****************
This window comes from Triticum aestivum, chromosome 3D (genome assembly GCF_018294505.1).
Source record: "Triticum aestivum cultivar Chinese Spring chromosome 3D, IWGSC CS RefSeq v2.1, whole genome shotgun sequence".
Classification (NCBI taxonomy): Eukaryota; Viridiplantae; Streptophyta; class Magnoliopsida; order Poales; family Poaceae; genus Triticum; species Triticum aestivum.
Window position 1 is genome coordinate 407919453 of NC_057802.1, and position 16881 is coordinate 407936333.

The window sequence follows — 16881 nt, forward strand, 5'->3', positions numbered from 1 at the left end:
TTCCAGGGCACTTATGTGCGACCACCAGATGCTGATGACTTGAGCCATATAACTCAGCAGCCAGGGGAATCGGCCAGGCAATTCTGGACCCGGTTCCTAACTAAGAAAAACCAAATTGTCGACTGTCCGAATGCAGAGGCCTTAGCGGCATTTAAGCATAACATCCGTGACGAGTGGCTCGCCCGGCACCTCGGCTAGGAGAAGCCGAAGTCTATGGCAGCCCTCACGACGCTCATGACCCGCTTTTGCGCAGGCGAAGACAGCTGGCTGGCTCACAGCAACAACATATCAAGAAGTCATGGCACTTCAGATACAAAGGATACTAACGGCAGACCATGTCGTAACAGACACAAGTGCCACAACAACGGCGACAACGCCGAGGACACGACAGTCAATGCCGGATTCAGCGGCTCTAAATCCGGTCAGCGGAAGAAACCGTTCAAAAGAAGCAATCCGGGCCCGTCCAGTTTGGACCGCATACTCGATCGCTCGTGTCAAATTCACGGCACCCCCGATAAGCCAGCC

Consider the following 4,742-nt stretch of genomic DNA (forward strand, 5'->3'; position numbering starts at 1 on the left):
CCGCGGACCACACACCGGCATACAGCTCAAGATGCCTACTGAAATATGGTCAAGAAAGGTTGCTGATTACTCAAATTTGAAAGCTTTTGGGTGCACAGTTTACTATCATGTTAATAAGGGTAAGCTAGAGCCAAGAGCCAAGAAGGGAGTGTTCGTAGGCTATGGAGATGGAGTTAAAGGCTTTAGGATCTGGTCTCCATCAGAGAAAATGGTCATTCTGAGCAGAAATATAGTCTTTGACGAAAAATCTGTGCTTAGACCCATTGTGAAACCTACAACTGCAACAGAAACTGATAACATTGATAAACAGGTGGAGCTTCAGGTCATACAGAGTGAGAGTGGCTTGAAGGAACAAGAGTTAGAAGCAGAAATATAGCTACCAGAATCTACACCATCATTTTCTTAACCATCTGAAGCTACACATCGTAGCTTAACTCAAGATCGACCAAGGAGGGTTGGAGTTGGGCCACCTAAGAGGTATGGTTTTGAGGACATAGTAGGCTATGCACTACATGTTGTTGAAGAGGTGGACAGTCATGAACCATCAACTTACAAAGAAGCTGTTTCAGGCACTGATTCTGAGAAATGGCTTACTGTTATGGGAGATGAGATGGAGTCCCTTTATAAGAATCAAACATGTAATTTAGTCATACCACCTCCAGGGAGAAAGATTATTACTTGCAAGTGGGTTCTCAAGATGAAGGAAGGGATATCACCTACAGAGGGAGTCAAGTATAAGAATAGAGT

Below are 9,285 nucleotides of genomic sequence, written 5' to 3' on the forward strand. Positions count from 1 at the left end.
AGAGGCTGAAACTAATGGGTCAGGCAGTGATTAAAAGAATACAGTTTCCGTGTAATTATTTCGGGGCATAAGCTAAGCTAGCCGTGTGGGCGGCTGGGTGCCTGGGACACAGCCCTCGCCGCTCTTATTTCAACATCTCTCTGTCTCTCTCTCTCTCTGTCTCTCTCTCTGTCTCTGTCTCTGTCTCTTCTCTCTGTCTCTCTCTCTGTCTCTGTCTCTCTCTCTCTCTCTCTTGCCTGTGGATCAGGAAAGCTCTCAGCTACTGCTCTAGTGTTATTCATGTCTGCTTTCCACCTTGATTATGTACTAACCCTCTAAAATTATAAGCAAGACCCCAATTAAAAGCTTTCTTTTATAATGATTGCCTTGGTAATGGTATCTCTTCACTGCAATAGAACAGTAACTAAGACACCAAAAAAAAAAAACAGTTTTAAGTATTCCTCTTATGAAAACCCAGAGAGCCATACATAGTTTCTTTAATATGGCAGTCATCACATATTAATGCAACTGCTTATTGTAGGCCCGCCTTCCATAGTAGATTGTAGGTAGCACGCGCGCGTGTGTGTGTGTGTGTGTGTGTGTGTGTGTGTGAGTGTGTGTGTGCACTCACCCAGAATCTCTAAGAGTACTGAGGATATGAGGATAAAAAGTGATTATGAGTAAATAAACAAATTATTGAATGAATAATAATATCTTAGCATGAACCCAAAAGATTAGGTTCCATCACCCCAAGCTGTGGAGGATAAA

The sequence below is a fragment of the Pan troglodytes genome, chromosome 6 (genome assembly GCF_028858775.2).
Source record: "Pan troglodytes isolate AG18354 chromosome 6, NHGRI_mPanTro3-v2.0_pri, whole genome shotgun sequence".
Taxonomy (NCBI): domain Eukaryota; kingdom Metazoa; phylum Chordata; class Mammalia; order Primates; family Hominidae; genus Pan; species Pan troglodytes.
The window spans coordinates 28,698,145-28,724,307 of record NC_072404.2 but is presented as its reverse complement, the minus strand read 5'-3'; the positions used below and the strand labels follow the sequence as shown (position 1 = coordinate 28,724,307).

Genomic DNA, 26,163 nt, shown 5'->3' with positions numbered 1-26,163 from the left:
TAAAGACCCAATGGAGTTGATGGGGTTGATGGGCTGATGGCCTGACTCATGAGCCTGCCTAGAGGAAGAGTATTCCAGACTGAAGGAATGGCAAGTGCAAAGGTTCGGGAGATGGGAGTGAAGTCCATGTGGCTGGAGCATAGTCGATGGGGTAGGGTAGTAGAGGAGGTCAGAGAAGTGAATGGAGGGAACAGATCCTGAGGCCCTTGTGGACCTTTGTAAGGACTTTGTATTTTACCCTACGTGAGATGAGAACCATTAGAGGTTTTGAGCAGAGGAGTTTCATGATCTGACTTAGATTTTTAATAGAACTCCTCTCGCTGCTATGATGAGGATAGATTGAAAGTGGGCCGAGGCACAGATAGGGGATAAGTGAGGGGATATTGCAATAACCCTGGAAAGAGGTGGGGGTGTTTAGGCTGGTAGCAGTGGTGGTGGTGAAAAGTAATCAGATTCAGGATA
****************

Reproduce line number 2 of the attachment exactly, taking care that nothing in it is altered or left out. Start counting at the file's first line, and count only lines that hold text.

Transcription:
Source record: "Triticum aestivum cultivar Chinese Spring chromosome 3D, IWGSC CS RefSeq v2.1, whole genome shotgun sequence".